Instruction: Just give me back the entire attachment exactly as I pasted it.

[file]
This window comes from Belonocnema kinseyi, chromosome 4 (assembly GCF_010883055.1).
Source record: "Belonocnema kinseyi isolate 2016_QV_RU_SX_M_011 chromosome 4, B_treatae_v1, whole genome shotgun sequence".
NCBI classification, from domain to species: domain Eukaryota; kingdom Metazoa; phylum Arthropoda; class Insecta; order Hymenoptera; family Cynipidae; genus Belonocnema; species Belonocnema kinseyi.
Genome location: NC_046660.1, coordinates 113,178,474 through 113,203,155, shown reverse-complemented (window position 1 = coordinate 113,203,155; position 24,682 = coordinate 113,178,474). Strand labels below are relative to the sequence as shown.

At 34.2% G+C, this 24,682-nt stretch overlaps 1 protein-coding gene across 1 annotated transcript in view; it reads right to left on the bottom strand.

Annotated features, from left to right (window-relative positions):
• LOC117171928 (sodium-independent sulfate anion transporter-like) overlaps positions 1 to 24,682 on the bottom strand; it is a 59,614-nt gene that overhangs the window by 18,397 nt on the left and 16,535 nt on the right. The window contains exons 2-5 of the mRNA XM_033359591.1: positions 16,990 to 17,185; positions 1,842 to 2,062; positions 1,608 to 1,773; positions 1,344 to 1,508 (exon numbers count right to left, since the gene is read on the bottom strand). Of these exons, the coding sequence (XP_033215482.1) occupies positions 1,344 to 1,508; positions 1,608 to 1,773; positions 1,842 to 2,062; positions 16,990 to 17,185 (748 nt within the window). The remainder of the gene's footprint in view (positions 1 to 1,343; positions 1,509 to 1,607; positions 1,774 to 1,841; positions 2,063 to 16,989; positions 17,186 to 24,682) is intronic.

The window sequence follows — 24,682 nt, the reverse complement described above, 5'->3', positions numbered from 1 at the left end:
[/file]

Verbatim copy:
This window comes from Belonocnema kinseyi, chromosome 4 (assembly GCF_010883055.1).
Source record: "Belonocnema kinseyi isolate 2016_QV_RU_SX_M_011 chromosome 4, B_treatae_v1, whole genome shotgun sequence".
NCBI classification, from domain to species: domain Eukaryota; kingdom Metazoa; phylum Arthropoda; class Insecta; order Hymenoptera; family Cynipidae; genus Belonocnema; species Belonocnema kinseyi.
Genome location: NC_046660.1, coordinates 113,178,474 through 113,203,155, shown reverse-complemented (window position 1 = coordinate 113,203,155; position 24,682 = coordinate 113,178,474). Strand labels below are relative to the sequence as shown.

At 34.2% G+C, this 24,682-nt stretch overlaps 1 protein-coding gene across 1 annotated transcript in view; it reads right to left on the bottom strand.

Annotated features, from left to right (window-relative positions):
• LOC117171928 (sodium-independent sulfate anion transporter-like) overlaps positions 1 to 24,682 on the bottom strand; it is a 59,614-nt gene that overhangs the window by 18,397 nt on the left and 16,535 nt on the right. The window contains exons 2-5 of the mRNA XM_033359591.1: positions 16,990 to 17,185; positions 1,842 to 2,062; positions 1,608 to 1,773; positions 1,344 to 1,508 (exon numbers count right to left, since the gene is read on the bottom strand). Of these exons, the coding sequence (XP_033215482.1) occupies positions 1,344 to 1,508; positions 1,608 to 1,773; positions 1,842 to 2,062; positions 16,990 to 17,185 (748 nt within the window). The remainder of the gene's footprint in view (positions 1 to 1,343; positions 1,509 to 1,607; positions 1,774 to 1,841; positions 2,063 to 16,989; positions 17,186 to 24,682) is intronic.

The window sequence follows — 24,682 nt, the reverse complement described above, 5'->3', positions numbered from 1 at the left end: